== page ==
Of course, the Bible commands us to be kind, courteous and generous to all, but there should be a special emphasis on those who know Godâs truth. Read Galatians 6:10.
We must realize that our beliefs are growing ever so different from almost everyone in society. This makes it an obstacle to making friends among people with whom we work, go to school and even live.
In contrast, we can and must consider all true Christians as friendsâfull stop.
Why? Look at a biblical definition of friendship. Amos 3:3 declares: âCan two walk together, except they be agreed?â
This is a rhetorical questionâof course not! Do all members of the Church share the same hope? Yes. Despite being separated thousands of miles, living in different cultures and coming from distinct ethnic backgrounds and upbringings, do we not think alike? Yes. And despite our different educational levels and skills, do we not all aim for and pursue the exact same goal? Yes.
Again, not some, but all brethren are considered friends and should be seen as critical to our Christian growth. Granted, there are some friends in the Church whom you have not met yet. There are those whom you have met but see infrequentlyâmaybe once every year at the Feast. Some Church friends communicate regularly. And, of course, there are very close friends with whom we spend significant amounts of time. But all are considered friends.
The Bible supports this. Note that Christ called all of His disciples friends. He stated: âHenceforth I call you not servants; for the servant knows not what his lord does: but I have called you friends; for all things that I have heard of My Father I have made known unto youâ (John 15:15).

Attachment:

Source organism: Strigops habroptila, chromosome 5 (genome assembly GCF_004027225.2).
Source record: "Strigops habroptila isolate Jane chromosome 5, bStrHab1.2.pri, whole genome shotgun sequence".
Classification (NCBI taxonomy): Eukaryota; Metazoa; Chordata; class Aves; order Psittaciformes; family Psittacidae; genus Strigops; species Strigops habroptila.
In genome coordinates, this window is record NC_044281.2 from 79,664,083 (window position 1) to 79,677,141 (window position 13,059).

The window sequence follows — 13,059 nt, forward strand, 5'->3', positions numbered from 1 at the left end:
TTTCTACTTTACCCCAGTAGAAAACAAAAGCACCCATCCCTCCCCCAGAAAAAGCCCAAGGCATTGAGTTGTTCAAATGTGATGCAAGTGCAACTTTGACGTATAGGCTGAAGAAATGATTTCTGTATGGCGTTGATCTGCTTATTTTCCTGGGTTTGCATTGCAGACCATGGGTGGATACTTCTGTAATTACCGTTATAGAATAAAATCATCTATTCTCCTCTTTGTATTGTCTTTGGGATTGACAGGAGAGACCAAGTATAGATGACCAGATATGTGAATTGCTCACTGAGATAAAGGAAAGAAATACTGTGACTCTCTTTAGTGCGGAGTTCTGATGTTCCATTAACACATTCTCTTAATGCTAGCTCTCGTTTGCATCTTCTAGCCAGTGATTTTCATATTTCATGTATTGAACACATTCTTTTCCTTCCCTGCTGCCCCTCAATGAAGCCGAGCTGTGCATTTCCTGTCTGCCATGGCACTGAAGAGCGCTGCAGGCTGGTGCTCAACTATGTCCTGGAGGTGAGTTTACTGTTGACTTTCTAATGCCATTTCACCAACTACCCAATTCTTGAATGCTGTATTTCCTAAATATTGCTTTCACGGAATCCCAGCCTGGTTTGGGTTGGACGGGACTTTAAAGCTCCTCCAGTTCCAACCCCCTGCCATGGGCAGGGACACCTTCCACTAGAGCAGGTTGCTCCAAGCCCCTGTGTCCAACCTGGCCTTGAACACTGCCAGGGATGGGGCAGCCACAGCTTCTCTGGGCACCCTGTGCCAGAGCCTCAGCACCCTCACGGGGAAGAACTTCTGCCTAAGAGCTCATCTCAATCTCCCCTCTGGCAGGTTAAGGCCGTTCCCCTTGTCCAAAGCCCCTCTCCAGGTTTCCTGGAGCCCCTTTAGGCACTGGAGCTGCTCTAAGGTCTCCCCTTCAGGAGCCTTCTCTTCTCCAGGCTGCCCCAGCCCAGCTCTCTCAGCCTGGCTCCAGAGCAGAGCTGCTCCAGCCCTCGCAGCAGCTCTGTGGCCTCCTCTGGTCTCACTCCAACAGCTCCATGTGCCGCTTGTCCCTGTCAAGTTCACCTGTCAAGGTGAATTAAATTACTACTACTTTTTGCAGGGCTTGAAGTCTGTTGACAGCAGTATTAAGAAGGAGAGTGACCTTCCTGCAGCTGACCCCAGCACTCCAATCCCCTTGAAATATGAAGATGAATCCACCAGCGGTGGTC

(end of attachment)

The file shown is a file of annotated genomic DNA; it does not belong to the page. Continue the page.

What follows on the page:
The apostle John referred to all brethren as friends in III John 14: âI trust I shall shortly see you, and we shall speak face to face. Peace be to you. Our friends salute you. Greet the friends by name.â
In both examples, the term âfriendsâ is completely synonymous with Church members.
Friends in the Church
The thought that we need to âmakeâ friends in the Church should be all but gone at this point. It is, however, paramount that we develop our friendships among those who know Godâs truth.
Needless to say, many of us may still find it difficult or are fearful of opening up to others. But taking time to recognize the fact that people in the Church are already considered friends is the first critical step to deepening our relationships with brethren.
Being close to those who share our beliefs is an effective way for us to develop. God instructs us to do so! Science proves it. And current social conditions support it. There should be little doubt that being friends in the Church is one of the most important requirements for being Christians. Again, God and science agree.
The friends we have, whether in the Church or in the world, shape who we become. Note Proverbs 27:17: âIron sharpens iron; so a man sharpens the countenance of his friend,â and chapter 13 verse 20: âHe that walks with wise men shall be wise: but a companion of fools shall be destroyed.â
Meeting and Developing Friends
What are some ways to meet others in the Church? We cannot limit ourselves to one approach. Generally speaking, to meet friends, we may have to go where others gather. But here are some more specific starting ideas: